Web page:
Monday, December 25, 2017

Duel in the South Atlantic

I am no expert on war movies, but it has always seemed to me that "The Enemy Below," which premiered on Christmas Day 60 years ago, was the first war movie that really portrayed the opposing combatants equally.

Well, maybe someone told me that way back when, and I just think that I have always thought that.

And maybe it wasn't the first war movie to be sympathetic to both sides — just the first to be that way about World War II.

It didn't draw any conclusions — except that there really was no difference between Robert Mitchum, who played the commander of an American destroyer, and Curt Jurgens, who played the commander of a German U–boat. Their characters were men who were defending their homelands.

They didn't start the war. It wasn't personal. In civilian life, they may or may not have held strong political views. As civilians, they might have liked each other, might have been friends. In war, they had jobs to do, and they did them.

Mitchum's character was newer to the job than Jurgens' was. It was a new command for Mitchum, and he was about as new to the Navy as most of his crew. The destroyer was on patrol but did not anticipate any action.

Jurgens, on the other hand, was a career Navy man whose sacrifices for Germany — two sons — had been considerable over the years. The U–boat was on courier duty and was likewise not expecting any combat.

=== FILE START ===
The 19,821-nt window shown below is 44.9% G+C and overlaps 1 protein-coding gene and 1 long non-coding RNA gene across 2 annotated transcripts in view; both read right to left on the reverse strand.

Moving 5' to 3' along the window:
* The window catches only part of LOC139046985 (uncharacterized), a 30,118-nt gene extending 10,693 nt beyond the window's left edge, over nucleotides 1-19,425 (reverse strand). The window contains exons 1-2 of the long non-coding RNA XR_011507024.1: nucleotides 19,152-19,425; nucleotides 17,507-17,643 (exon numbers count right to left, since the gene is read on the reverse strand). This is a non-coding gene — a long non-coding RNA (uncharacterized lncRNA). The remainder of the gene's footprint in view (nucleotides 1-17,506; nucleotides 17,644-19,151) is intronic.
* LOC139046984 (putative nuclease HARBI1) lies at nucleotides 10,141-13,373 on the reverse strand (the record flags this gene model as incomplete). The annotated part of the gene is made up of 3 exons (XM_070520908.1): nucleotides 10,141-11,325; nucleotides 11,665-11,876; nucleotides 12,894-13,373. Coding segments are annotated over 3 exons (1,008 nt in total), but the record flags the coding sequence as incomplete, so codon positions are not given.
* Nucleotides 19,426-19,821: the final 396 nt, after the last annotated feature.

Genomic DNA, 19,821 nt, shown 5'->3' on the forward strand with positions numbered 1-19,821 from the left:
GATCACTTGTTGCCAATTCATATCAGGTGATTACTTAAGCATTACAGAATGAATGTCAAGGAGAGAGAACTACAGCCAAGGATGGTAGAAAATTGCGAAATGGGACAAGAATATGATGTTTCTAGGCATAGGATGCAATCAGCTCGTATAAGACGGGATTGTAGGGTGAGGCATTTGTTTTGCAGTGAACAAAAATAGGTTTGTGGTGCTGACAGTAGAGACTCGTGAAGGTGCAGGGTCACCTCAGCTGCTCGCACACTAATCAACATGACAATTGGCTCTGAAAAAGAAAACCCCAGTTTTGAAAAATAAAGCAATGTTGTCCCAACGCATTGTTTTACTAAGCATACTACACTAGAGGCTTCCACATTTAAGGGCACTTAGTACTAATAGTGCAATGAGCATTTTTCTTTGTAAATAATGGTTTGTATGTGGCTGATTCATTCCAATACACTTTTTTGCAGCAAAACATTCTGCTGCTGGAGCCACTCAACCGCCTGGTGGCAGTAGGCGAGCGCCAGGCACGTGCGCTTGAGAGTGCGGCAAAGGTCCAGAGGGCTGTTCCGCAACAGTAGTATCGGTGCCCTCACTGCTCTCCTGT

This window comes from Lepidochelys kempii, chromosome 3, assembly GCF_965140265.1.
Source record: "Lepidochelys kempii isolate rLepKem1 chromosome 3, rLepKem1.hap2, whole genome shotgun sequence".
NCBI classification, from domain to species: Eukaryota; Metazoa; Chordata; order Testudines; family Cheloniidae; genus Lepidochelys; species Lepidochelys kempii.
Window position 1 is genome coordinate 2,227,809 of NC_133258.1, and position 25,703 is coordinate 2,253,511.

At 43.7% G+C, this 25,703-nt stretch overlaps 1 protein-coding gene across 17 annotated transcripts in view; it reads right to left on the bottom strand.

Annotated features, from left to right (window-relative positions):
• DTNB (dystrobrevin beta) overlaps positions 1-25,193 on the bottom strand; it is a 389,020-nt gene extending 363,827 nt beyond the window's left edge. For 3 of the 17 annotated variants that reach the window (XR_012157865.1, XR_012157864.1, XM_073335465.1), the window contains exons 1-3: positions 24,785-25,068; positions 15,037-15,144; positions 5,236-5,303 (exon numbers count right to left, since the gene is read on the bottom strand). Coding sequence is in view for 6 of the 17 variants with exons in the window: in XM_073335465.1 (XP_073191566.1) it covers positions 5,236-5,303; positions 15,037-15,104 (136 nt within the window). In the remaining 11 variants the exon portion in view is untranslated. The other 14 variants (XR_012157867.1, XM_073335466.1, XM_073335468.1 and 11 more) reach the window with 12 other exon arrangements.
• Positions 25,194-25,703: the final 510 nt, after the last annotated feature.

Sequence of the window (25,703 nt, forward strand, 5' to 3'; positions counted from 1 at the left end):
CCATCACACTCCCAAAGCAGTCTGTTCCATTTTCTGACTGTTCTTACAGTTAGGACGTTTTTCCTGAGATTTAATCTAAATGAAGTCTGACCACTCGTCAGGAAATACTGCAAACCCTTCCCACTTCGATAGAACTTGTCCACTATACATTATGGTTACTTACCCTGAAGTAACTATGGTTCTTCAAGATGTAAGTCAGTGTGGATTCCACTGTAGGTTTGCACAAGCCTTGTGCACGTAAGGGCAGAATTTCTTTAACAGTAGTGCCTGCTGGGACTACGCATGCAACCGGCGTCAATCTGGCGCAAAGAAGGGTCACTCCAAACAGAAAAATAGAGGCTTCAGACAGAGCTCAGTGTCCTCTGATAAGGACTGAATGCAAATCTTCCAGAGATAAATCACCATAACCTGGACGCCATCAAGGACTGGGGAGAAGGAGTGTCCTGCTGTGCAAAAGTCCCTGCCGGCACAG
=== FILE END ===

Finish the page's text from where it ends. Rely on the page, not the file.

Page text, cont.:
Nevertheless on the silver screen, the captains and their crews were engaged in a taut thriller in the South Atlantic in which a mistake could be fatal.

They didn't want to think about what they had in common. That would get in the way of what had to be done.

At one point Mitchum remarked, "I have no idea what he is, what he thinks. I don't want to know the man I'm ... trying to destroy."

That's about as blunt as it gets.

(Incidentally, the slogan seen in the submarine — "Führer befiehl, wir folgen" — means "The leader commands, we follow.")

It's become a cliche to label something a cat–and–mouse game, but that is what this was. The analogy is apt.

In "The Enemy Below," both sides kept maneuvering until the final showdown. When the duel had been decided and the two captains caught a glimpse of one another, they exchanged silent salutes. Gestures of mutual respect.

It was that respect, perhaps, that led Mitchum to save the U–boat commander. Later, with the battle behind them, Mitchum's character offered a cigarette to his former adversary, who took it and remarked, "I should have died many times, Captain. But I continue to survive somehow."

Maybe that is what the art of warfare really is — the art of survival.